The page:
‘‘Imagine the good that would come out of Queenstown being effectively the first electrified tourism resort in the world?
‘‘Think of the marketing edge that gives us, which is also in tune with moving your average tourist to higher value.’’
He says the plan will require buy-in from central government — the pair intend to engage with the next government as soon as possible.
But they’re also keen to get feedback from anyone on the plan, noting they’re pushing it because ‘‘it’s just a good idea’’.
‘‘Like all things, this will take a while to kick in,’’ Boult says.
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‘Too early to commit’
Aurora Energy’s asset management GM Glenn Coates says there’s a range of ‘‘plausible upgrade solutions’’ for 2030 and beyond.
They vary significantly depending on the extent of electrification, the contribution from local energy supply sources, and the management of demand through new tech, such as battery storage and flexible electric vehicle charge management.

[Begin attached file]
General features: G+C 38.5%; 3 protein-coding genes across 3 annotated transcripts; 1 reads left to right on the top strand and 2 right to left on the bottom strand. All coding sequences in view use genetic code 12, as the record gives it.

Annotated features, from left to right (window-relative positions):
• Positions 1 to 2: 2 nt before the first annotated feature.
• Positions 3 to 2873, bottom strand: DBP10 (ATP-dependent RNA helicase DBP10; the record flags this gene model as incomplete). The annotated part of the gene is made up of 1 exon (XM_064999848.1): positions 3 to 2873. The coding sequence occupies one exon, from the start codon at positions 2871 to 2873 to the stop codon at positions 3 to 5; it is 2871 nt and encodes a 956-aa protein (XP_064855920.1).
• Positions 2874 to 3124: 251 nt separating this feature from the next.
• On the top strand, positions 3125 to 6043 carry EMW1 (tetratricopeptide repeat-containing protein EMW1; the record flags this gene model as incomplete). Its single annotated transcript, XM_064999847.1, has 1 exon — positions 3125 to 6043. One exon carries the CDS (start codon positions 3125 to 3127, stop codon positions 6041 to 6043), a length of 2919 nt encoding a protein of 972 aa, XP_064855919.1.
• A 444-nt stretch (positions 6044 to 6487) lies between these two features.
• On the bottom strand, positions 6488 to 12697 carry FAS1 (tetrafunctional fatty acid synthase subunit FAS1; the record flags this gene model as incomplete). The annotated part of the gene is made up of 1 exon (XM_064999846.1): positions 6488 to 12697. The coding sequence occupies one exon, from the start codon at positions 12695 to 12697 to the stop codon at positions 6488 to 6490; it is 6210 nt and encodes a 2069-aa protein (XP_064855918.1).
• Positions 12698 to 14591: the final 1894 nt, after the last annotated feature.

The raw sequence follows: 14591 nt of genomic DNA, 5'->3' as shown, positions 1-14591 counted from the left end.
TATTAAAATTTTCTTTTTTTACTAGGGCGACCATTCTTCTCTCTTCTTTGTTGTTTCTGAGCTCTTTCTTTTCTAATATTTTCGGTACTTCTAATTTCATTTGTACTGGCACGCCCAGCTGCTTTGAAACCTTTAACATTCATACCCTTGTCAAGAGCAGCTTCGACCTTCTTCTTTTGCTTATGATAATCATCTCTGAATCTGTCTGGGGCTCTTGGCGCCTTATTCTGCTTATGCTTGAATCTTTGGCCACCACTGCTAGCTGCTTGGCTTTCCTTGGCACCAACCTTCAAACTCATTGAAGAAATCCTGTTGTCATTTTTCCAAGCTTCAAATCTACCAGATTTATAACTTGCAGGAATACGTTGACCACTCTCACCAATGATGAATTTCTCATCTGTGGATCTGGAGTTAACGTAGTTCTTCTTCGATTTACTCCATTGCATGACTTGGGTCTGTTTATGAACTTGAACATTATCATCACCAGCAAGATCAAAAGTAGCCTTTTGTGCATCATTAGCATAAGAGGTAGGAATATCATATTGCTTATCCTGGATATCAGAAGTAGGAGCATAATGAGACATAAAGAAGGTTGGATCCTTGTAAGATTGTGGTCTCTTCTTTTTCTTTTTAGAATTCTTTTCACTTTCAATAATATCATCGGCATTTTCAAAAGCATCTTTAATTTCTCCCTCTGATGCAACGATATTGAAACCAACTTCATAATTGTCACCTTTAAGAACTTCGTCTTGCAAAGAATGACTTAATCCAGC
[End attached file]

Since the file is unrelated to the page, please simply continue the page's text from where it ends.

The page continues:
‘‘It is too early to propose and commit to a particular solution, which should be informed by the best possible forecast data.’’
Coates notes Aurora’s working with Transpower, PowerNet and Queenstown’s council to develop long-term electricity growth scenarios for Queenstown.
‘‘In parallel, we are also collaborating with Transpower and PowerNet to develop long-term grid/network upgrade options for the region.
‘‘Tactical plans to maximise the capacity from existing supply lines and substations are already in place to meet growth over the next 8-10 years.’’